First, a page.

• Building community collaborations takes time. One criticism of collaboration is that there are so many possible focuses of work. Rather than attempting to involve all the organizations and their leaders in all initiatives at the same time, Minnesota has been successful by developing collaborations one at a time and including only the relevant groups for specific initiatives. Trying to do too many things too quickly is always in tension with trying to make sure particular initiatives have enough traction to succeed. Building a coalition over time and bringing in different stakeholders with different needs at the appropriate time makes collaborative work more feasible.
  • Identify at the outset where the creative tensions are going to be among the key stakeholders. Creative tensions are sure to exist in collaborations. Progress will not be stifled if you allow the group members to work through the tensions together and give these tensions the attention they deserve. The value of sharing and working together over a long period of time is that trust can be built.

Return to Appendix D Contents


Specific Improvements Through Community Collaboration

After organizations in a community have formed a structure and model for collaboration, the work of improving patient safety and reliability begins. The following are a few examples of types of improvement initiatives that are possible through community collaboration. The examples provided below were taken from discussion at the site visit and from work done by the collaborative in Minnesota that helped to make processes and systems more reliable in their community:

  • Changing the punitive culture mindset and managing media presence.
  • Standardizing medication concentrations and eliminating medication abbreviations.
  • Standardizing surgical site marking.
  • Standardizing measurement processes and results reporting.
  • Creating systems to improve quality of care.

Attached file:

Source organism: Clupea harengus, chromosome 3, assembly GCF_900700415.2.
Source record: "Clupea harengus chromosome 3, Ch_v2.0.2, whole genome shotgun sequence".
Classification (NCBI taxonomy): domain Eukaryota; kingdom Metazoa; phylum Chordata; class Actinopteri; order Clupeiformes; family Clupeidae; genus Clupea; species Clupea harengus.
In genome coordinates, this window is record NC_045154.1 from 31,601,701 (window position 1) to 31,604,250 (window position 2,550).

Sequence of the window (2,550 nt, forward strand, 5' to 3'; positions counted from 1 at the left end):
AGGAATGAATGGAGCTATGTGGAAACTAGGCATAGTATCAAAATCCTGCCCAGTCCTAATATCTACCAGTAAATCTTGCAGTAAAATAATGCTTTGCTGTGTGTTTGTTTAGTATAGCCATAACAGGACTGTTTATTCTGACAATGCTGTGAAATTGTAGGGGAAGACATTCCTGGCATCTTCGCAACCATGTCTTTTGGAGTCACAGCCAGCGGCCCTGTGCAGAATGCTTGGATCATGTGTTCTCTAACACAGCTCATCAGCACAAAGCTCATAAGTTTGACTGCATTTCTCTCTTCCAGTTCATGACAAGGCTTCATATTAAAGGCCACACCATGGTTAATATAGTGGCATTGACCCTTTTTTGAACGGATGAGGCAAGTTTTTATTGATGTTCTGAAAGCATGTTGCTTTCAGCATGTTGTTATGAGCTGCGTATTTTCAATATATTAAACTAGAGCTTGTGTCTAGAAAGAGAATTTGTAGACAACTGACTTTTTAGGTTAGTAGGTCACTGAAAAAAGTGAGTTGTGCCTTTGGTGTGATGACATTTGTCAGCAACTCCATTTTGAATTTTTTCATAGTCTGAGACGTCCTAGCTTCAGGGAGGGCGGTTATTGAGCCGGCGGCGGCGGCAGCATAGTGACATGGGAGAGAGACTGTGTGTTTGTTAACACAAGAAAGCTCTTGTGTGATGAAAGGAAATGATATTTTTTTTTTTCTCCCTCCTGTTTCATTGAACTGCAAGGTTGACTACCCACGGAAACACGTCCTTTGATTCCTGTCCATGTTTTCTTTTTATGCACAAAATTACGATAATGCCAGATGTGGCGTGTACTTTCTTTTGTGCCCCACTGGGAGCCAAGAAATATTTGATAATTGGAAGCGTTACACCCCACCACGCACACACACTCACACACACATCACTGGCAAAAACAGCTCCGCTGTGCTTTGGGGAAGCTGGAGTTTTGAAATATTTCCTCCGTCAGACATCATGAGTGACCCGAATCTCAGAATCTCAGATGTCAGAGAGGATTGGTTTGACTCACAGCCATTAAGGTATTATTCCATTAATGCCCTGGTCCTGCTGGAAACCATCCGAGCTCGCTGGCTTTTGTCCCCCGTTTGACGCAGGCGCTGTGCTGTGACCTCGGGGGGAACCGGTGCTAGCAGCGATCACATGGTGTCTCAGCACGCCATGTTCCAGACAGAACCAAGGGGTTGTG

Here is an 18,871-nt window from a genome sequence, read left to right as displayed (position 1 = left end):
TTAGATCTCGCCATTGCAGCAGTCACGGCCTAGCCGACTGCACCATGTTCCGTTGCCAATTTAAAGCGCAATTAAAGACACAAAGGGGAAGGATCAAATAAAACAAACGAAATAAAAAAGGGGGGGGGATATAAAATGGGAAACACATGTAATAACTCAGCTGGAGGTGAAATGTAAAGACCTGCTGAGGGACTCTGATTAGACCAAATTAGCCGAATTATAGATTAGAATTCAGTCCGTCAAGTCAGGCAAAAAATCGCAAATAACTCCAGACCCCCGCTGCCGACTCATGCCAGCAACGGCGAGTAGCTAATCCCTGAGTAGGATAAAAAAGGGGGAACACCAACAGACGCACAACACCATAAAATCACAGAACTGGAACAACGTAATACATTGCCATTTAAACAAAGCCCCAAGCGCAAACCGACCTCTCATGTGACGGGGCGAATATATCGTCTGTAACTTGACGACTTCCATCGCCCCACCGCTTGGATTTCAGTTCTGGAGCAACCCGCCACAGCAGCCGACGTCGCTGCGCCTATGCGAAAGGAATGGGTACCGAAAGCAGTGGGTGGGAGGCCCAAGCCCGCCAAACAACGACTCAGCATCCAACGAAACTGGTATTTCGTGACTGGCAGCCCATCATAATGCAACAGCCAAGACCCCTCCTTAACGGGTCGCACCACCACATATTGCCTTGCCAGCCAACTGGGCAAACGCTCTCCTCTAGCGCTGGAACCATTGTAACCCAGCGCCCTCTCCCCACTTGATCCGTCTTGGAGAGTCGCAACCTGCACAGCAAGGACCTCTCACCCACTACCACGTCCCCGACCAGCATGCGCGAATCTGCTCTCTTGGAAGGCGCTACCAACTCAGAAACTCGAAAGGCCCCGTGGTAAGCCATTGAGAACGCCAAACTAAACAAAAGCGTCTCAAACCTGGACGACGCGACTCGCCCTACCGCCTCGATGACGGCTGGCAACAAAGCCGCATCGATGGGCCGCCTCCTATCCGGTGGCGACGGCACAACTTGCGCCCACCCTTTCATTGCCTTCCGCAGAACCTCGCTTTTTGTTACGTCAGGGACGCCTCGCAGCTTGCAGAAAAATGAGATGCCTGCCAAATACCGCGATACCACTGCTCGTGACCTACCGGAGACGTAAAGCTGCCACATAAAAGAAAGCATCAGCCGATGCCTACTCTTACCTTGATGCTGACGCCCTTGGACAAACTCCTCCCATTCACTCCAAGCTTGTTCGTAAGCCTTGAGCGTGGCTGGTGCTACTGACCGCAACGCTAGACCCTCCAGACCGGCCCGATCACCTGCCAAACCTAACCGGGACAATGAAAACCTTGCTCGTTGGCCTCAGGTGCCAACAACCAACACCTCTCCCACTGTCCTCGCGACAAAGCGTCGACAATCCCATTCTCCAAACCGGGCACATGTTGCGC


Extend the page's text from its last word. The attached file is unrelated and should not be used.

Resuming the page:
Changing the Punitive Culture Mindset and Managing Media Presence

Barrier: Punitive culture mindset. A common barrier to improving transparency, and in turn reliability, in health care is having a punitive culture mindset when addressing errors. Historically, health care systems blamed individuals when errors occurred. Research has led to a mindset change at many health systems, which prefer to use a learning perspective when trying to determine the reason for system-related errors. Most State boards, which are responsible for regulating health care professionals, however, are still operating under the previous mindset of shame and blame. In cases where the hospital believes that a system error, versus a staff error, has taken place and staff are unwilling to come forward with errors, this difference in approaches may ultimately lead to staff termination by the board.

Collaborative approach. A few specific ideas about how to use community collaboration to reduce punitive culture mindset are described below:

  • Use leverage acquired through community collaboration to engage in discussions about reliability with State boards, as well as to advocate for improved board review and approaches toward errors.
    • Baylor Health Care System is working with the Texas Medical Association to improve the Board of Nursing's approach to review of medical errors. Recently, the board changed one of their policies to include as part of the review that consideration must be given to the environment in which the practice took place.
  • Adopt improvement concepts that focus on transparency and accountability, such as Just Culture algorithms from David Marx and James Reason, to begin educating and changing the punitive mindset both internally and externally in the regulatory environment.
    • In Missouri, the State Board of Nursing is holding its annual meeting in conjunction with a program by David Marx that will educate the nursing board about just culture.